Twenty-four-year-old Violet Jessop, the daughter of Irish immigrants who lived in Argentina when she was born in 1887, worked as a steward on board RMS Olympic, the largest civilian luxury liner of its day, when it collided with the British war ship HMS Hawke on September 20, 1911. The ship returned to its port at Southampton in England without sinking and with no fatalities. Seven months later Jessop was hired to work aboard the RMS Titanic which set sail on April 10, 1912 and famously sank four days later after striking an iceberg in the North Atlantic. Violet escaped via lifeboat in that historic accident which took the lives of more than 1,500 people.
Despite surviving two dangerous threats to her life at sea, Violet became a stewardess for the British Red Cross during WWI on a hospital ship HMHS Britannic that had been converted from a commercial liner. On November 21, 1916 the Britannic sank in the Aegean Sea and took 30 lives out of the thousand on board. Again, Violet Jessop survived – this time by jumping from a lifeboat threatened by the ship’s propellers.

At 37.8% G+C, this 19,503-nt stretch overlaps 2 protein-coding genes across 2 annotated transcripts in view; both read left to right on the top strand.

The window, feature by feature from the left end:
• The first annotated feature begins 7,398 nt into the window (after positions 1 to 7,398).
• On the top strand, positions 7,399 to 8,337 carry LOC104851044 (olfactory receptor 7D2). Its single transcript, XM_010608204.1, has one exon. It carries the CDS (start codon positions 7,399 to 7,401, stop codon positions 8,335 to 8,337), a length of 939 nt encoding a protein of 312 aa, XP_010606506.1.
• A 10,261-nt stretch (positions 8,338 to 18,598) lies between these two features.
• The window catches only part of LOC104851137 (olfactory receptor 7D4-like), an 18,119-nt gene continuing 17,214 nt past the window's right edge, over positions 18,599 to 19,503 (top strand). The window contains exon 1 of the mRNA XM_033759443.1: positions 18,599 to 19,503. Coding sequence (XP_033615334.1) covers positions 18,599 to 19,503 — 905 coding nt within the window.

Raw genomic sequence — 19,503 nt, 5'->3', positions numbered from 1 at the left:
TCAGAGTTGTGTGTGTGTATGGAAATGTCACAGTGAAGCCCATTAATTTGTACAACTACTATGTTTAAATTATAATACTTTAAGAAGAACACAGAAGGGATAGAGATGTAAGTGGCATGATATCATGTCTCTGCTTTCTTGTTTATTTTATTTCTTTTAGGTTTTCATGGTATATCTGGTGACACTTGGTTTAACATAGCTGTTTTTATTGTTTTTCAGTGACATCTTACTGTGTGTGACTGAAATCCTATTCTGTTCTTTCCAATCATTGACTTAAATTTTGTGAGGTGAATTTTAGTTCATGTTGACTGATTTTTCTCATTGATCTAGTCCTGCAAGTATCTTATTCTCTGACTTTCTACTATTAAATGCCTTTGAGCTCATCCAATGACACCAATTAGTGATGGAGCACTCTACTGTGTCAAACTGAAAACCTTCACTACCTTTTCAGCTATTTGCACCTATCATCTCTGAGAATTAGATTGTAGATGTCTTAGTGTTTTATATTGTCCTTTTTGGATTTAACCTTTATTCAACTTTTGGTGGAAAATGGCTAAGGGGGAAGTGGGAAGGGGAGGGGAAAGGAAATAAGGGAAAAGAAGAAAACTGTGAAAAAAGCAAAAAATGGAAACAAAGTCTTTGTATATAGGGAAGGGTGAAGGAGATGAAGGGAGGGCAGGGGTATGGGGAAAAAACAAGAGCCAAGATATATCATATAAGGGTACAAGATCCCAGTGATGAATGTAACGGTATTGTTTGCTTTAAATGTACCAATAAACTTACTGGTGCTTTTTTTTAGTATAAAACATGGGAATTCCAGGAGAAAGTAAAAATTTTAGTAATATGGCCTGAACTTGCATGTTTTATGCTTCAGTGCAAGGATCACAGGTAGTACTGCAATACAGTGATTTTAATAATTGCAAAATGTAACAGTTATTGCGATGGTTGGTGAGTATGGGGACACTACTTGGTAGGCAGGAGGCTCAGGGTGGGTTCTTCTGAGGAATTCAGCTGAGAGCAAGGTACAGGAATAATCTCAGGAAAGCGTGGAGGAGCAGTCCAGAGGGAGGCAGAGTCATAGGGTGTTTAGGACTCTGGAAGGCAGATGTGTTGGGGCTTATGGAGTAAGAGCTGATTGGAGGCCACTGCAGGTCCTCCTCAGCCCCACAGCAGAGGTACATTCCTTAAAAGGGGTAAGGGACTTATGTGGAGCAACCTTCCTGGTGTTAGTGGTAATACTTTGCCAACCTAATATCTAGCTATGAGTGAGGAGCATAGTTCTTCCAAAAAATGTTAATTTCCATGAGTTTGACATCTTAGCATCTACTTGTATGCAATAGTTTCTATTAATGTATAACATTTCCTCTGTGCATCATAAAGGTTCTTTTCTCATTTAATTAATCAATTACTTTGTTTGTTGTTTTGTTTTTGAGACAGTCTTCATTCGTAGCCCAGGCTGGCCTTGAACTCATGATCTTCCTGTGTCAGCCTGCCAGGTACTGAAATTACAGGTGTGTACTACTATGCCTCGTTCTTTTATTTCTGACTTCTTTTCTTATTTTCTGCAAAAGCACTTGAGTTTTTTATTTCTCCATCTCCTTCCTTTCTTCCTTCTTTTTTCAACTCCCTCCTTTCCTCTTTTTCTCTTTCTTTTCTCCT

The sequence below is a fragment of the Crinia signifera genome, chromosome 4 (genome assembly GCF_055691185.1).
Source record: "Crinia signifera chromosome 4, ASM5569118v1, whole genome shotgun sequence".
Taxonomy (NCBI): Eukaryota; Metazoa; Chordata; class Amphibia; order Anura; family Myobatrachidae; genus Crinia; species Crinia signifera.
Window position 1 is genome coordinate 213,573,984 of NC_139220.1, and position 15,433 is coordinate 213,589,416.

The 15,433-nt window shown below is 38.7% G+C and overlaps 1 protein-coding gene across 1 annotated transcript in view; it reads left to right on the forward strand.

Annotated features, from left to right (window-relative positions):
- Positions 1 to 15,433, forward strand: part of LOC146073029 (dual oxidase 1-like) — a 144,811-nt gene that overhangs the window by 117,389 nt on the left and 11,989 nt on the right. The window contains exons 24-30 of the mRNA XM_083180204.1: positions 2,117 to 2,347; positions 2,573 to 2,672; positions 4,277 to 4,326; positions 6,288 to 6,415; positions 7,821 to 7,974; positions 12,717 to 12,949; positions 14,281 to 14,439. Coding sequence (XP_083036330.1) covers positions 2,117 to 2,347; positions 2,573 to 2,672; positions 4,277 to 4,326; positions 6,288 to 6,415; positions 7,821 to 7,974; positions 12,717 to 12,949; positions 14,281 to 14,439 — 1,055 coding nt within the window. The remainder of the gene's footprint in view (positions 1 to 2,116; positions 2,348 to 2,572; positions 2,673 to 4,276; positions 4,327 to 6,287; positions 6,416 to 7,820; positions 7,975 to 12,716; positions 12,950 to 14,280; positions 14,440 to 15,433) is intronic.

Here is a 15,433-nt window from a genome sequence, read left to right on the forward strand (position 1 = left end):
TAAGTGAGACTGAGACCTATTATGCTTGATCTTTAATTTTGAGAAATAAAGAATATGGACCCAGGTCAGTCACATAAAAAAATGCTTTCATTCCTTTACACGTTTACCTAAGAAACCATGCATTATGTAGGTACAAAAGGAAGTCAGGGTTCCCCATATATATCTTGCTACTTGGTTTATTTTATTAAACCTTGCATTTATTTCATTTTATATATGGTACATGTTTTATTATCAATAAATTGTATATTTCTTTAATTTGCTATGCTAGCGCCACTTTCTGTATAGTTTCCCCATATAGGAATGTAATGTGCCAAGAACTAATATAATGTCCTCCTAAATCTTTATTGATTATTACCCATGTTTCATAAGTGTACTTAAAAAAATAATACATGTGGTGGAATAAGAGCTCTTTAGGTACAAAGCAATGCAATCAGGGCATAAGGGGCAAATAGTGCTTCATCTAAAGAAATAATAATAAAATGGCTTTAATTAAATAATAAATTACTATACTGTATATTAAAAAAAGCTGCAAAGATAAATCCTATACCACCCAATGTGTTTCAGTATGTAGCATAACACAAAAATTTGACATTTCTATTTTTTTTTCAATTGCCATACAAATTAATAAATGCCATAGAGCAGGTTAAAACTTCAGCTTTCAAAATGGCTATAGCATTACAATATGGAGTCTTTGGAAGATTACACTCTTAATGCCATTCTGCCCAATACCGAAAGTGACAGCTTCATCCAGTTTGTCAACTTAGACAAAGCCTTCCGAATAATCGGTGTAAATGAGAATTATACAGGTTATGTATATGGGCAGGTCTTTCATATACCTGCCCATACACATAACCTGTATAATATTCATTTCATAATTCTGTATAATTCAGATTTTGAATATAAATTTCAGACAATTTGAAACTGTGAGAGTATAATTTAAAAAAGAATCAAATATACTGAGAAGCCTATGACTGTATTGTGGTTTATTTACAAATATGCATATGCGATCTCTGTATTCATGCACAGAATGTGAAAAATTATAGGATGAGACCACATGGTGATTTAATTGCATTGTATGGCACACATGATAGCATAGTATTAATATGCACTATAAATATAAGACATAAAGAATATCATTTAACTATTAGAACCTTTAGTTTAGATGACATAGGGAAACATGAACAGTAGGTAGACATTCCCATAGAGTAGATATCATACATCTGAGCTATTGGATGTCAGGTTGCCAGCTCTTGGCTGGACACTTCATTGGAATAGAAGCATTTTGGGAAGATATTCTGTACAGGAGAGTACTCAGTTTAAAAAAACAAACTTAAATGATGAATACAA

the unsinkable Violet Jessop
(1887 – 1971)
What drew me to the Wikipedia stories and the piece by Katie Serena in History Science News that were my sources today was the concept of women who survive…whatever life throws at us. Most won’t be on a huge ship about to sink in the Atlantic Ocean like Violet was when she was such a young woman; but all of us face difficulties throughout our lives that threaten to drown, overwhelm, instill fear, panic, the desire to escape. Sometimes our lifeboats hang by ropes of uncertainty amid the shipwrecks that interrupt smooth sailing.
And yet, the poet Garth Brooks reminds us not to “sit upon the shoreline and say you’re satisfied…choose to chance the rapids and dare to dance that tide.” – The River
Violet Jessop dared to dance the tide.